Potential Defenses In Assault With A Deadly Weapon

Just because you’ve been charged with assault with a deadly weapon, that doesn’t mean you’ll be convicted. There are several, legal defenses you can use, including:

  • Someone was mistaken and you weren’t in possession of a deadly weapon at the time of the assault.
  • You didn’t intend to use the weapon.
  • You acted in self-defense.

Because assault with a deadly weapon in California is complicated, it’s in your best interest to hire an experienced defense attorney as soon as you hear the charges.

 

Gambling Laws Of California

David Ortiz Bail Bonds in Visalia

David Ortiz Bail Bonds in Visalia

Many types of gambling are illegal in California, but at least Las Vegas is not too far away! It is worth noting that not all forms of gambling are outlawed in California.


Here are some ways gamblers can get their fix without having to leave California:

Gambling Laws Of CA

  • INDIAN CASINOS – These are similar to Vegas-style casinos with card tables, bingo, and slot machines. These casinos are built on Indian land and are protected. This is why they are allowed to operate in California.
  • CARD CLUBS – Players must pay a fee in order to participate. Instead of betting against other players, they are betting against the “house.”
  • PARI-MUTUEL HORSE WAGERING – This style is where bets are pooled so they are betting against each other instead of the “house.” The pool is divided among the multiple winners, after taxes. In California, this style of gambling is only allowed in horse racing.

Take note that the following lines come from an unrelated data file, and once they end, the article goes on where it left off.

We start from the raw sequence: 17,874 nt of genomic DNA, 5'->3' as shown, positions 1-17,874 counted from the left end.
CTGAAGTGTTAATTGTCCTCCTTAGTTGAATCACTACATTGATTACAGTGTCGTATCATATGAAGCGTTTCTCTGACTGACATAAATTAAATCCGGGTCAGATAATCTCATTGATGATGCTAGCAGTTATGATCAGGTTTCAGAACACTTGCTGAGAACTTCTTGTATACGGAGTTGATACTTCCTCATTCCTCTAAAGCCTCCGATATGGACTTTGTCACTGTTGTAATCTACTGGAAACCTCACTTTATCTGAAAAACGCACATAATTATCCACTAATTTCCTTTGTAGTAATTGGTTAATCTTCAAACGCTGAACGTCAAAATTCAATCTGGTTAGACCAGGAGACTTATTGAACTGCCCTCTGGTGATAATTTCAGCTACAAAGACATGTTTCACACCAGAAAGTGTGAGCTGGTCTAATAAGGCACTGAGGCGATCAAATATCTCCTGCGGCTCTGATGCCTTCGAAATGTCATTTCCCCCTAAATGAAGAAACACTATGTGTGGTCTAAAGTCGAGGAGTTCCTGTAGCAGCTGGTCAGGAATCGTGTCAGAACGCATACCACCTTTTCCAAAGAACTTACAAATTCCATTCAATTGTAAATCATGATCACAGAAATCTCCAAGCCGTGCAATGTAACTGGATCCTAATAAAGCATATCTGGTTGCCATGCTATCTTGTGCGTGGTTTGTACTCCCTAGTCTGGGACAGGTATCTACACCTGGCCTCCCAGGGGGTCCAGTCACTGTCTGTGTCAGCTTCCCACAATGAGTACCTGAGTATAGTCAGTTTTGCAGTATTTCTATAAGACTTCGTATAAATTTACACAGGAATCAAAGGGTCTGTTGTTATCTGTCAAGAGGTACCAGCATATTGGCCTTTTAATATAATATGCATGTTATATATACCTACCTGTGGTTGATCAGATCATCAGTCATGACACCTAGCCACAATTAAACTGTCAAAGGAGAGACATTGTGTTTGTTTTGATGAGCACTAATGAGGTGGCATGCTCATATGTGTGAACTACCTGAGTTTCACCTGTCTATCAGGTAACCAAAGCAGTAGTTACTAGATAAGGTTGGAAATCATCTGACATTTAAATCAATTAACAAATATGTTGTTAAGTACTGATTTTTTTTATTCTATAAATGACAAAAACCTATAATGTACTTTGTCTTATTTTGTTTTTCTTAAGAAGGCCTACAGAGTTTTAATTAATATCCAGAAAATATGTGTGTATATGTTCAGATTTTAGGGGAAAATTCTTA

• CHARITY – In California, the only game allowed to gamble on and have the proceeds go to charity is Bingo.
  • LOTTERY – California participates in the Mega Millions and SuperLotto Plus, among other state lotteries. California also manages the California Lottery.

When it comes to hosting a poker night with the guys at home, and the group wants to place money on the table, it is completely legal as long as the host does not act as the “house” and take their earnings as a business venture profit. In addition, there is a cap on how much money can be gambled between friends: $2,000.

If you cannot make it to Vegas and want to test your luck to try and win some money, you can always go to an Indian casino since there are many within California. Alternatively, you can call up some friends for a game night.